Currently, the CDR community is addressing these challenges through multiple fora such as academic consortia and conferences, informal coalitions such as Airminers and OpenAir Collective, and professional networks like the GGR Future Leaders Network. But there is a lack of spaces and opportunities to navigate the complexities and sensitivities of scale-up in a more open, diverse setting, where participants can go beyond simply pursuing the advancement of pet projects or policies. Carbon Clean-up Camp will work with practitioners experienced in the CDR landscape as well as broader facilitation techniques, collaborative organisation, and physical practice and rituals designed to help attendees take a longer more holistic view, and to envision what a genuine transformation might look like.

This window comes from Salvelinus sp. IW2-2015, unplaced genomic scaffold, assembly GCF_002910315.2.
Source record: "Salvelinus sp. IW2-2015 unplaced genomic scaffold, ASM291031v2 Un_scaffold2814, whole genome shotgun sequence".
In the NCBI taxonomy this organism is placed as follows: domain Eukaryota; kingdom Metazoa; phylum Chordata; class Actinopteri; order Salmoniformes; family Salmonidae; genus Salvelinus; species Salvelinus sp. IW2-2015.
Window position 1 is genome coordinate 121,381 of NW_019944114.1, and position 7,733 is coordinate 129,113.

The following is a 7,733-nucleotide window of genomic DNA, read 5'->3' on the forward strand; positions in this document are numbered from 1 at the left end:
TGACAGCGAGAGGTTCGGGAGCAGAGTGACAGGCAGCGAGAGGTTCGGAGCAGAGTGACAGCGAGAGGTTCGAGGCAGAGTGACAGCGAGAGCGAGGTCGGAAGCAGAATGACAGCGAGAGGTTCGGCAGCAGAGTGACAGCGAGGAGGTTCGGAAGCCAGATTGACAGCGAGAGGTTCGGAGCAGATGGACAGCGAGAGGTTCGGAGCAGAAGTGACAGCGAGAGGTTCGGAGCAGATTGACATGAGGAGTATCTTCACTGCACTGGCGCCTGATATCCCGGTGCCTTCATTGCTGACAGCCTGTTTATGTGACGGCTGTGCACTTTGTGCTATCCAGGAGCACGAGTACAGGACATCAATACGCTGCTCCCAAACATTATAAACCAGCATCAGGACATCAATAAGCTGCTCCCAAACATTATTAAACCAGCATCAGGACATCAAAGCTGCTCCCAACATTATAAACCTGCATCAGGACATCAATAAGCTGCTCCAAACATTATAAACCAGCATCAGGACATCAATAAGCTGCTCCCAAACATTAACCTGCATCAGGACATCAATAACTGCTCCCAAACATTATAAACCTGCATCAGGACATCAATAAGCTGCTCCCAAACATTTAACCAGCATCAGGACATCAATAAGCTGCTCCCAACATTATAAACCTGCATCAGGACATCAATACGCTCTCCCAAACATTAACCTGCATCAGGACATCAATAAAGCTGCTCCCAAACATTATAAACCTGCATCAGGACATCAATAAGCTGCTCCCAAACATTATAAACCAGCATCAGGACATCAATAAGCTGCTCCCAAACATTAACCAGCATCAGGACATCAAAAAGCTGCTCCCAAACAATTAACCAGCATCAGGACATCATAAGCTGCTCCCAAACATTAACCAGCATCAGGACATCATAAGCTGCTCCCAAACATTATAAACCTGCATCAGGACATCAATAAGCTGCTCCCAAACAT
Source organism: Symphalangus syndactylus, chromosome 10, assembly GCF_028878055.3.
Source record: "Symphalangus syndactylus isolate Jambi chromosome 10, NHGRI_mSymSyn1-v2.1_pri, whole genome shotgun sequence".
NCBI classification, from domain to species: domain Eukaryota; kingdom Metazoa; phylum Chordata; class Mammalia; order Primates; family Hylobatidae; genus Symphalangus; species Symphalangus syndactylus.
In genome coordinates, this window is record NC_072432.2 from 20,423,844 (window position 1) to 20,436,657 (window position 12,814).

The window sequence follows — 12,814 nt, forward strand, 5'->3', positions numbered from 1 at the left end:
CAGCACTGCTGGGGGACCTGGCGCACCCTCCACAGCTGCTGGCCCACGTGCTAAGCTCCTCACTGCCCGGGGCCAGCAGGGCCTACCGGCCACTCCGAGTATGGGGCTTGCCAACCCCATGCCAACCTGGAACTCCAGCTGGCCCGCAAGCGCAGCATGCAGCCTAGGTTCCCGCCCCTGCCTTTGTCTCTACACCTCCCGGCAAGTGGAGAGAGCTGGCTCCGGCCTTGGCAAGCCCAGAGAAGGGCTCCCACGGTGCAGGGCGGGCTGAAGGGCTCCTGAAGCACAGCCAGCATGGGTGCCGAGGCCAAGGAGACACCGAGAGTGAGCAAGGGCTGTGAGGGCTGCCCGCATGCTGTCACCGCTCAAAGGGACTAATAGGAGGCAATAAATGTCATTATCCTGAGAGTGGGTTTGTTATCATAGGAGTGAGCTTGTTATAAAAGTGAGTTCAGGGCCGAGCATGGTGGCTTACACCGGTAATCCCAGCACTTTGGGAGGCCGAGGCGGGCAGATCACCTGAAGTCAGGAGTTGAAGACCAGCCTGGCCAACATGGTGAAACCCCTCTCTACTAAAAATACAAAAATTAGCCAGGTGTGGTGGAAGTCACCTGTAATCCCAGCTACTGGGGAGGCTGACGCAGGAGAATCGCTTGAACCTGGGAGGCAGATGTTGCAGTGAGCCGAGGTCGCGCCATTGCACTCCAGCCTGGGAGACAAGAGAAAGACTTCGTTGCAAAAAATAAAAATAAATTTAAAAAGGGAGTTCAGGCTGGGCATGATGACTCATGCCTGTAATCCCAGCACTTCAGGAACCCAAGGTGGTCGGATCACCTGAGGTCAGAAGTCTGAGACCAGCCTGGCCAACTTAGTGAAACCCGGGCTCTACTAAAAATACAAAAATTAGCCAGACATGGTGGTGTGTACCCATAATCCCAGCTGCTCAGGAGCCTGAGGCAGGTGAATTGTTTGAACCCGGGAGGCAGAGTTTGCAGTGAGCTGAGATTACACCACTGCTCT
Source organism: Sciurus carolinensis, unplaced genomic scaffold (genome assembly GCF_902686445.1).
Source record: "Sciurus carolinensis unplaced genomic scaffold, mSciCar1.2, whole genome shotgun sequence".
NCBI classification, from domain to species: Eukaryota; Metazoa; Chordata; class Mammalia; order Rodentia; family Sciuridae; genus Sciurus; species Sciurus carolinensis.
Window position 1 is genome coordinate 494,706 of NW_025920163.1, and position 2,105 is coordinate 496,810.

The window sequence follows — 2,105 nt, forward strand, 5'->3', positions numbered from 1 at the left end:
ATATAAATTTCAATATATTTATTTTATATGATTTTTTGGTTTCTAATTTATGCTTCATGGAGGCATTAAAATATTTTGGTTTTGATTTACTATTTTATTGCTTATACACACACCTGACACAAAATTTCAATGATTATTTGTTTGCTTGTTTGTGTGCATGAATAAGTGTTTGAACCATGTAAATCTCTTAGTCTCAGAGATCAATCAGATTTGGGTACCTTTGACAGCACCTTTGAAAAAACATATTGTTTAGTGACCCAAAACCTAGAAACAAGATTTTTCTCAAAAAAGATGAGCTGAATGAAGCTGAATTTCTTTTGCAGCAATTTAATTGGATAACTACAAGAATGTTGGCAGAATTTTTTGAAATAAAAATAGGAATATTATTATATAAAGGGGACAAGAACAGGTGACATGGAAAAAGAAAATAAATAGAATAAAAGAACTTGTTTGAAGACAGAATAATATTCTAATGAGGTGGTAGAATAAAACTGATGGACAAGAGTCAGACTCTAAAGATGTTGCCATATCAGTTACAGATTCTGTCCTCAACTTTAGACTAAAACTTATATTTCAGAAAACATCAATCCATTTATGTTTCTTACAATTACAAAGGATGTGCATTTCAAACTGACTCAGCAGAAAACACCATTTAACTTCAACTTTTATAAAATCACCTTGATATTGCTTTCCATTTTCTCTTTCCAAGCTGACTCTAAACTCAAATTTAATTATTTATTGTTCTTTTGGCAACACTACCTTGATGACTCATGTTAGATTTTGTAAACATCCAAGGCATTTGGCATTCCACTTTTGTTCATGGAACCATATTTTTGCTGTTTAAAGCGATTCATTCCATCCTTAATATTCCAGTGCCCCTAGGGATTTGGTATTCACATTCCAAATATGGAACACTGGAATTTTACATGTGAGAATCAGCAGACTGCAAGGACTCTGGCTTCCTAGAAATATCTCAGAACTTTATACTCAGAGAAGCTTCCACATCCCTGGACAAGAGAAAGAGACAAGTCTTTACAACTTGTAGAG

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Figure 1: The complex array of interests and roles at play in the CDR ecosystem, Carbon Removal Centre 2022


Proposed approach: Building a carbon removal community

Carbon Clean-up Camp is an effort to identify sources of misunderstanding and distrust around CDR scale-up, and to explore techniques to overcome them. Misunderstandings can emanate from many places, including deeply personal issues. This means working not only on an analytical and intellectual level, but on an emotional and sensory level, in a way that recognises people’s broader needs, interests and desires.


“We are humans. We want to relate to other humans. We want to feel part of a group… we really need to engage and relate to other humans who are leaders in creating this industry, and we really believe in their integrity, in their motivation. Why are they doing what they are doing? It’s very important to be certain to work with people who are aligned with your values. This gives energy and this motivates people to work with us in this industry.”